Rights During a College Park Title IX Investigation
Students accused of violating Title IX of the Education Amendments Act of 1972 have certain rights to protect them during the course of an investigation. Many of these rights stem from provisions of the Act itself as well as subsequent federal regulations.
Additionally, student rights during a College Park Title IX investigation are also protected by state laws and the policies and procedures of the College Park university. Because rights during a Title IX investigation are derived from so many sources, a full list would be difficult to compile. Some universal rights are described below, but an experienced defense attorney could give a more complete picture of the rights applicable to an individual case.
The Right to Due Process
Because College Park is a public university, students accused of Title IX violations have a fundamental right to due process during the investigation. While the actual specific guarantees of due process are often dependent on the particulars of a situation, in general, the due process rights granted to a student during an administrative proceeding include several basic provisions.
These include the right to receive notice of the proposed action against them along with the reasons for such action. Students also have the right to present their reasons why the school should not take the proposed action against them. This is sometimes referred to as “the right to be heard.”
Right to Prompt and Impartial Proceedings
Many rights during a College Park Title IX investigation apply equally to parties making accusations as well as those contesting the accusation. Federal regulations under 34 C.F.R. §66.846(k) require an academic institution to establish disciplinary procedures that include a “prompt, fair, and impartial process from the initial investigation to the final result.” As part of this process, schools are required to provide proper training to the administrators handling the investigation and hearing process.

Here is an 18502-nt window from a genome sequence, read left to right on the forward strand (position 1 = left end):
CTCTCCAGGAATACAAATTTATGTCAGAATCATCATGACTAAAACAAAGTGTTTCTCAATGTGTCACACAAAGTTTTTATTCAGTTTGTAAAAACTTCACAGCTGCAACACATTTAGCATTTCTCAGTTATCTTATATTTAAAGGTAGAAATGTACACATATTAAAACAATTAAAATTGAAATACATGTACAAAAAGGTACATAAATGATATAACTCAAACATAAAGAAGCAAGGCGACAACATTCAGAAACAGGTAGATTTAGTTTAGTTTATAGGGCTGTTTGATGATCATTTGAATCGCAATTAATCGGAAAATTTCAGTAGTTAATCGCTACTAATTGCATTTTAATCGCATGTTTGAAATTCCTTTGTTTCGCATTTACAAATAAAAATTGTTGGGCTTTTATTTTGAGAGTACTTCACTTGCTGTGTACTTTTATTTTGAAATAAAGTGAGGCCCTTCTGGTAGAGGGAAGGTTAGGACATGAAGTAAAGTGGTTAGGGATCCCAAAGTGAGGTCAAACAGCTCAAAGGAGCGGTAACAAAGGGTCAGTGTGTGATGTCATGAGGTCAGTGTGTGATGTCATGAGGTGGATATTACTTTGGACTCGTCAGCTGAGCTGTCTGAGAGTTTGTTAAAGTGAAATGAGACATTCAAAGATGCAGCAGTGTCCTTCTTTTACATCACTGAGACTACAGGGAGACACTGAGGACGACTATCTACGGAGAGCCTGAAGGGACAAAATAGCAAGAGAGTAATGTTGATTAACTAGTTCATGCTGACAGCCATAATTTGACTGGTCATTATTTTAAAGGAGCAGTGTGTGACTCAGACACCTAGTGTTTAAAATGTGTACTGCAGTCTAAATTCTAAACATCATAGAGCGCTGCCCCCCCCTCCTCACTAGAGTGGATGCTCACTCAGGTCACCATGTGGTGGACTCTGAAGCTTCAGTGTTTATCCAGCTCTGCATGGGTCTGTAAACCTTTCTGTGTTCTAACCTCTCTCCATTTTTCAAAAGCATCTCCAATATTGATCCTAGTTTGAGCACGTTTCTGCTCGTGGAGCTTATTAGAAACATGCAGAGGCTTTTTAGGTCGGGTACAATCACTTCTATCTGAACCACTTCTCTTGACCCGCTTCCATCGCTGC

This provision also requires the University to provide certain equal rights and opportunities to both the party accusing a student of wrongdoing and the student accused of wrongdoing. For instance, both parties are supposed to have the same “timely and equal access” to information used in formal and informal disciplinary proceedings.
In addition, school procedures should afford both parties the same right to have an attorney or other advisor present during meetings or other disciplinary proceedings. This regulation does not require schools to allow students to be represented by an attorney; it merely requires that whatever opportunity is afforded to the accusing student must also be available to the student facing accusations.
The Right to Keep Disciplinary Records Private
All students involved in a College Park Title IX disciplinary investigation have rights to protect their privacy. Under the Family Education Rights and Privacy Act (FERPA), the university is prohibited from releasing information in a student’s education record, including disciplinary information, without the student’s consent. However, the right to privacy is not without limitations.
For instance, the U.S. Department of Education has stated in guidelines that FERPA may not prohibit the release of information to the accusing party in a Title IX case if the information directly involves the accusing party or if the incident alleged involves a sex crime or violent crime.
Find Out More About College Park Title IX Investigation Rights
Federal laws require the University to furnish students with access to disciplinary policies and procedures. These policies provide additional rights applicable in different situations.
Like other colleges across the country, the College Park university must engage in a balancing act. While it is important to address allegations of sexual misconduct that violates Title IX, the university must also protect the rights of students accused of those violations. Students seeking more information about their rights during a College Park Title IX investigation are advised to consult an attorney with experience advising students during Title IX proceedings.